HUDSON—A new student representative, school departure delays and upbeat reports from the first days of school received attention at the Hudson City School District Board of Education meeting September 21.
Jacob Hromada, a Hudson High School senior, attended his first meeting as this year’s student representative to the board. Jacob is head of the Student Council, captain of the football team, and on the National Honor Society.
The end of the school day consumes time for many people. Dismissal for the Montgomery C. Smith Elementary School (MCS) is at 2:40, and everybody should be out by 3:05 said Principal Mark Brenneman. But from the audience, Dylan McGee of Hudson said he takes off from work to get his car in the pick-up line by 2:05, and it still can take him an hour to get his kindergartner home.
“We appreciate what you’re going through,” said Superintendent Maria L. Suttmeier. MCS has over 800 students who need to be dismissed, while being kept three feet apart.
‘I’m glad the place is busy.’
Robert LaCasse, principal
Hudson High School
“I know it isn’t easy,” said Mr. McGee. He said he has noticed aides “getting abuse.”
Mr. Brenneman said buses should come to his school at 2:50. But they go to the high school first. And one day it took them half an hour to get from the high school to MCS, because of a funeral between them at the Elks Club. High school dismissal is at 2:37 p.m.
Dr. Suttmeier added, “We’re encouraging parents to drive children to school to reduce congestion on the buses.” When asked how that preference affects congestion on the roads, she replied, “We have that under control, with the help of law enforcement and an arrival/dismissal system that is moving vehicles through within a reasonable time frame.”
Asked how the more-vehicle preference relates to the district’s carbon footprint, Dr. Suttmeier pointed out that with more bus riders, the district would most likely need to add another bus, “which is a great carbon concern.” However, she also reported, “We have many who can and do walk their children to and from school.”
The district’s three building principals reported students beginning the school year bursting with energy, happy to return to the in-person model. “It was great to have the kids back and not be dealing with virtual issues,” said Mr. Brenneman. His school, which has assigned students to “houses,” held house games.
Derek Reardon, principal of the junior high, reported holding a field day the second day of school. “We felt strongly about having a day of activities,” where teachers and students got to know each other,” he said.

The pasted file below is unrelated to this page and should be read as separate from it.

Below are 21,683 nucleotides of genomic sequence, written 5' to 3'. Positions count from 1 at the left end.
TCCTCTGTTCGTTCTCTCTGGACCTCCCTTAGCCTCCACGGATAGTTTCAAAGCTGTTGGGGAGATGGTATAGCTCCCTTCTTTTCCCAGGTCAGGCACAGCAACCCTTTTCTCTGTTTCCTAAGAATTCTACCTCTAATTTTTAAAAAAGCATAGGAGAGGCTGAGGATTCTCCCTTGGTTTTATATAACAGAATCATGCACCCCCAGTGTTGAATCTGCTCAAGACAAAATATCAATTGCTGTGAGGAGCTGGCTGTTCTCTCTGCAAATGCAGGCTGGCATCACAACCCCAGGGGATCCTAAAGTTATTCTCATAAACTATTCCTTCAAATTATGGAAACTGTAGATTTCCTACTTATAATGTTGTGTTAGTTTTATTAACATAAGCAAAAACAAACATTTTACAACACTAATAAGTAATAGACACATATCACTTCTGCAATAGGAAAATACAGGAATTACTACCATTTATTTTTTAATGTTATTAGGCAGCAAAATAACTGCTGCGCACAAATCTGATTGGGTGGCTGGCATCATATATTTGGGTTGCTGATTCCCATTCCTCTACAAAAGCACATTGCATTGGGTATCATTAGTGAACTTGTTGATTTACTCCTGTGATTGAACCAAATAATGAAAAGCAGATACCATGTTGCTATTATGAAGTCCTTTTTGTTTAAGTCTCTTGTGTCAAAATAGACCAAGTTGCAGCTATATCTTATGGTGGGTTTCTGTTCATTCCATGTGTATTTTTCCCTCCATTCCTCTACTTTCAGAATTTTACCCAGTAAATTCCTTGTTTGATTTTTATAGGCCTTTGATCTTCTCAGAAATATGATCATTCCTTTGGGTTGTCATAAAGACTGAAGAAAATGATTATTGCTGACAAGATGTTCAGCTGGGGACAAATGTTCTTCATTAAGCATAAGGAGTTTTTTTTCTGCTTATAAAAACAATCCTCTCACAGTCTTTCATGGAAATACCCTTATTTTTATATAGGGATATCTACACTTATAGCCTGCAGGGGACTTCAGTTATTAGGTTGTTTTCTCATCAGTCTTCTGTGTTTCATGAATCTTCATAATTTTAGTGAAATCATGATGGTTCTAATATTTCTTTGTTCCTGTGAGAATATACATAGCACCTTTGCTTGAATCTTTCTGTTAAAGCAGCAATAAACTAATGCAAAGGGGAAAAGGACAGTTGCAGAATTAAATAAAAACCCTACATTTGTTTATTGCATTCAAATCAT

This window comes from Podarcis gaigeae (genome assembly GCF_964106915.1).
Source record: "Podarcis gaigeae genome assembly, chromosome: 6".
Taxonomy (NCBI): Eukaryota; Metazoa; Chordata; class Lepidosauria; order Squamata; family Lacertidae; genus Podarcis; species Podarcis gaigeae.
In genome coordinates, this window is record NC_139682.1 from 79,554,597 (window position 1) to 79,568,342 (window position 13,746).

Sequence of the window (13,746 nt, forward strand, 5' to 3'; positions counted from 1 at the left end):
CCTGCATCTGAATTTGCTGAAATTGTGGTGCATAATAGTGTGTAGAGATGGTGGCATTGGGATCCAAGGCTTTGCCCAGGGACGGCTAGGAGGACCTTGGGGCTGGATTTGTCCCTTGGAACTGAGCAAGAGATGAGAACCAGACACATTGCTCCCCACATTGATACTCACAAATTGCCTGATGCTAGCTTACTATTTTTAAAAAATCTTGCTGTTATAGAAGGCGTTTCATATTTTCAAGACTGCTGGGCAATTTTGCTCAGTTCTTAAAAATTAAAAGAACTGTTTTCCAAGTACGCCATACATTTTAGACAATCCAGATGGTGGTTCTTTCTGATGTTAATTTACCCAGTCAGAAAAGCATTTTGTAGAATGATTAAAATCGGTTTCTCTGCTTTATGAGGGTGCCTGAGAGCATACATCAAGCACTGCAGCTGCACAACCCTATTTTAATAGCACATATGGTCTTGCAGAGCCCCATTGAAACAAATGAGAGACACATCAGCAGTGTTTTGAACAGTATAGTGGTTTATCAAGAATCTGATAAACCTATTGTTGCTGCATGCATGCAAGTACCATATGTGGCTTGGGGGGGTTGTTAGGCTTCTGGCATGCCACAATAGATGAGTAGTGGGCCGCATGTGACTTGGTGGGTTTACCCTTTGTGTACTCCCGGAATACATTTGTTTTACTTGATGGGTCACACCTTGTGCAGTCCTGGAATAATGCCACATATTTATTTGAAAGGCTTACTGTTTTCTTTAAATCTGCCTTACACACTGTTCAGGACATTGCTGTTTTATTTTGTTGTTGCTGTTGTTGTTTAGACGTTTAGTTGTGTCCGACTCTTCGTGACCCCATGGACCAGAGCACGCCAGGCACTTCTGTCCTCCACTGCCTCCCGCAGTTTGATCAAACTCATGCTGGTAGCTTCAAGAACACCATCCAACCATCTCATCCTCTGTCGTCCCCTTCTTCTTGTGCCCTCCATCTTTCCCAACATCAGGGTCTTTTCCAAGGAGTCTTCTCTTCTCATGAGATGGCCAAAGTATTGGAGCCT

Robert LaCasse, principal of Hudson High School, reported, “Last year the kids were very quiet. But now we’re hearing noises that are usual in a high school. I’m glad the place is busy.” And after a year of no clubs, “this year I challenge the students to find their passion.”
Jacob Hromada described students looking forward to for-fun field days and said that students who did not do well in virtual school welcome in-person classes.
Academically, Mr. Brenneman reported teachers are “excited” by the new ELA (English Language Arts) program, CKLA. He also spoke of aligning the math curriculum so that students starting the same grade know the same things.
Mr. Reardon reported returning to 40-minute periods instead of block pads. Last year, he said, “we lost 200 minutes of instruction.”
Mr. LaCasse said, “We’re happy to get back to nine periods.” The math lab teacher is back to running the lab and not tied up in teaching classes. He also said, “We have students who have not taken an exam in two years,” and they could need help rebuilding test taking skills.
Also at the meeting:
• Board President Carrie Otty said the current deadline to apply to succeed Dr. Suttmeier when she retires in January is October 22. As of the meeting, the HCSD was waiting for Questar III BOCES to finalize a brochure announcing the open superintendent position and its qualifications
• Board member Sage Carter reported two recent uses of the John L. Edwards, the now-closed school building. It stored furniture, some of which the maintenance staff moved back into active schools this summer as social distances for children decreased. And it was scouted as a possible location for a movie, though it probably will not be picked
• Business Administrator Jesse Boehme announced that Food Services will use an emergency cost reimbursement of $45,000 “to buy fresh fruits and vegetables.” The HCSD now buys its food through Capital Region BOCES, which participates in a farm-to-school program.
The next meeting of the HCSD Board of Education will take place Tuesday, October 5, at 6 p.m. at Hudson High School.